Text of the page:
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Martin Guttridge-Hewitt
13 June 2024, 12:51

Massive Attack cancel Georgia gig in protest of government’s “attack on basic human rights”

"We stand in solidarity with peaceful protesters in Georgia defying state violence"

Massive Attack cancel Georgia concert
Warren Du Preez

Massive Attack have cancelled their upcoming gig in Georgia in protest of what they describe as an "attack on basic human rights" by the country's government. 

The band had been due to play the Black Sea Arena in Shekvetili on 28th July as part of a wider programme of events, Starring Georgia. News broke yesterday, Wednesday 12th June, that the outfit would no longer appear in response to recent events which have rocked the Caucasus state. 

Following parliamentary approval for what's been dubbed a 'foreign agents' bill, thousands of protestors have taken to streets towns and cities across the country. The new laws require NGOs to register as 'pursuing the interests of a foreign power' if more than 20% of their funding comes from abroad. This has raised widespread concerns about a clampdown on opposition voices. 

Making the announcement on social media yesterday, Wednesday 12th June, Massive Attack issued a statement about their decision:

"We've decided to cancel our show in Georgia on 28 July in protest of the Georgian government's attack on basic human rights. At this moment, performing at the state-owned Black Sea Arena could be seen as an endorsement of their violent crackdown against peaceful protests and civil society. 

"Beatings, arrests, threats, and violence against peaceful protesters, activists, and opponents, along with laws smearing civil society and denying LGBTI rights, go against everything we stand for. We stand in solidarity with peaceful protesters in Georgia defying state violence & feel that it is their voices that need to be heard and their struggle that needs to be under the international spotlight. We’ll return and perform with you in freedom. #ProtecttheProtest."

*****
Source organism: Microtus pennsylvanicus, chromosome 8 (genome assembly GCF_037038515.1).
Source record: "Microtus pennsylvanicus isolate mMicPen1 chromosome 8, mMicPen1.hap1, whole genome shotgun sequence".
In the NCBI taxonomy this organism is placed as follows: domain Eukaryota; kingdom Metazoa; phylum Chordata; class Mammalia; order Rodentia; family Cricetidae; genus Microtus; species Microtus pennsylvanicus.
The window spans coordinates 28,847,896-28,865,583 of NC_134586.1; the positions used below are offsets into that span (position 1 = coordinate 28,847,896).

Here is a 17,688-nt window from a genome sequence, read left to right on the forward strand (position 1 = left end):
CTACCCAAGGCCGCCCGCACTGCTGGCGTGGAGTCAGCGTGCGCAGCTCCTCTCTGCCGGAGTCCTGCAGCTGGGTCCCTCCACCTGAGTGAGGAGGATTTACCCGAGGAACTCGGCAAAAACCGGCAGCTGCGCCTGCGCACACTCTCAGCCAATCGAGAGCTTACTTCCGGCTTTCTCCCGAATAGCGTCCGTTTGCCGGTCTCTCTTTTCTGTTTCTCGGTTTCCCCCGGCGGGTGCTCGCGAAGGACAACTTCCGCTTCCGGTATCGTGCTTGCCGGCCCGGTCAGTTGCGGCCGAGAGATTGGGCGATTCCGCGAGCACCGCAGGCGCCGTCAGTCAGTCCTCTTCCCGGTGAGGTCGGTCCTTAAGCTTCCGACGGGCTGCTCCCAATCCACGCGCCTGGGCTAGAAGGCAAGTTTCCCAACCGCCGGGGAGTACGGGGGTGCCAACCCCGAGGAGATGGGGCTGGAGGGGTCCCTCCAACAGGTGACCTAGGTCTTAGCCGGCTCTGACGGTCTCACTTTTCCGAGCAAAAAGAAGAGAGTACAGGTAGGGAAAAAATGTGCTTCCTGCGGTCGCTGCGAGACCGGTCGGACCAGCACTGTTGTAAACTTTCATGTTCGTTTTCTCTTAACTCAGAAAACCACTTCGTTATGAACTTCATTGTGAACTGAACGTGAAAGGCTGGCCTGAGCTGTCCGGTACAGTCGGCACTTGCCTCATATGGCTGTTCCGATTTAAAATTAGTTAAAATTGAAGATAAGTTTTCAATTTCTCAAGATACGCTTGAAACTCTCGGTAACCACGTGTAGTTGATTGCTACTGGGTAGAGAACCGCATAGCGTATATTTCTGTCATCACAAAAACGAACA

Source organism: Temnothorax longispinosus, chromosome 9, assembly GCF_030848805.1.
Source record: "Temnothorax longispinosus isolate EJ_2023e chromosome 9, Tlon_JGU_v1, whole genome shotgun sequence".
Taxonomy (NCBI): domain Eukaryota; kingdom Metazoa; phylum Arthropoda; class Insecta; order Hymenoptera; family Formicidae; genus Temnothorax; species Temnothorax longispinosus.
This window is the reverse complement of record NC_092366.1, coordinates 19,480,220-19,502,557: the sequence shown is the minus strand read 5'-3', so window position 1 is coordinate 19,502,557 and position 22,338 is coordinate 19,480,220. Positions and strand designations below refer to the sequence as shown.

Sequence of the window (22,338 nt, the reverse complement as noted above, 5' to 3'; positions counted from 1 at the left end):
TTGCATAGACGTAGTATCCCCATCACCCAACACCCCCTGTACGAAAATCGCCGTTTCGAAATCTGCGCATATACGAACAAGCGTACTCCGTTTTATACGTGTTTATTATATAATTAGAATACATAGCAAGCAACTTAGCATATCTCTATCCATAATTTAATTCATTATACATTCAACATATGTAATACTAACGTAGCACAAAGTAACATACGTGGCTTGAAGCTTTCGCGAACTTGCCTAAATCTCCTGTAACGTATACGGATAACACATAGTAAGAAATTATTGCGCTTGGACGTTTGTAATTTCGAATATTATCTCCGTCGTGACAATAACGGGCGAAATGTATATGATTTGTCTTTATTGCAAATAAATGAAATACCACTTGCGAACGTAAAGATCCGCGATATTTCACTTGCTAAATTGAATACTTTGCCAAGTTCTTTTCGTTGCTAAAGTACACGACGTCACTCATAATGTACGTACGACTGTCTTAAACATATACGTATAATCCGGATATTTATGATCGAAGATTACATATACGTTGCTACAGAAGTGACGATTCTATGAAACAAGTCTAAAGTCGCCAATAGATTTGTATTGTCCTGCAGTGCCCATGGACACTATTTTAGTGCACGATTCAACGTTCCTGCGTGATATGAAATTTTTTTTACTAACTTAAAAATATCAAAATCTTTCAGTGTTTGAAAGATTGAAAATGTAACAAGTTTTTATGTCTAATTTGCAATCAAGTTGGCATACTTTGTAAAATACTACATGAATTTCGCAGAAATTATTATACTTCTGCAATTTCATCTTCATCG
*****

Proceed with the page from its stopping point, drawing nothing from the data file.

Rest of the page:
Widespread protests over the new bill began in April, largely centred on the Georgian capital, Tbilisi. Critics argue the law mirrors similar legislation in Russia which has been used to silence organisations and individuals challenging Vladimir Putin's regime.

Georgia's governing Georgian Dream party rang further alarm bells when it argued new regulations were necessary to prevent overseas influence, including the promotion of "LGBT propaganda". 

Despite winning a majority vote of 84 to 4, Georgian President Salome Zourabichivili has himself refused to sign the bill because it "contradicts our constitution and all European standards". Most opposition lawmakers abstained from the process. 

On Monday 13th May, a day before legislation was passed, Georgia's Special Investigation Service opened a new case based on claims riot police had used unnecessary force on activists. This followed several reports of teargas, water canons, and physical assaults.

Analysts now suggest the country's hopes of ascension into the EU have been dashed as a result of the legislation, and a number of other events have already cancelled amid the ongoing unrest. This includes the 11th edition of 4GB Festival, which issued a statement in support of "every person fighting for the European future of Georgia."

In September, DJ Mag's On Cue mix series shone a spotlight on Gacha Bakradze, co-founder and resident at Tbilisi venue Left Bank. The club is one of many in the city speaking out against regressive laws, and the subjugation, oppression and persecution of pro-LGBTQ voices and platforms in particular, alongside wider state corruption and brutality. In October, Georgia will hold national elections to decide which party takes power for the next four years. 

It is far from the first time Massive Attack have been vocal on matters of global political significance. Late last year, Massive Attack, Young Fathers, Fontaines D.C. clubbed together to create a vinyl and art print in support of charity Médecins Sans Frontières / Doctors Without Borders (MSF) and their emergency operations in Gaza. Earlier this month, Massive Attack's Robert Del Naja, AKA 3D, featured in a video online in which he read a letter written by a doctor based in Gaza.

This summer, the group's first UK gig in five years will be a test-run of their long-planned decarbonisation measures for live music. The event, which was first announced late last year, will be powered by Ecotricity and Grid Faeries, and aims to be the lowest carbon and greenhouse gas emissions show of its size ever staged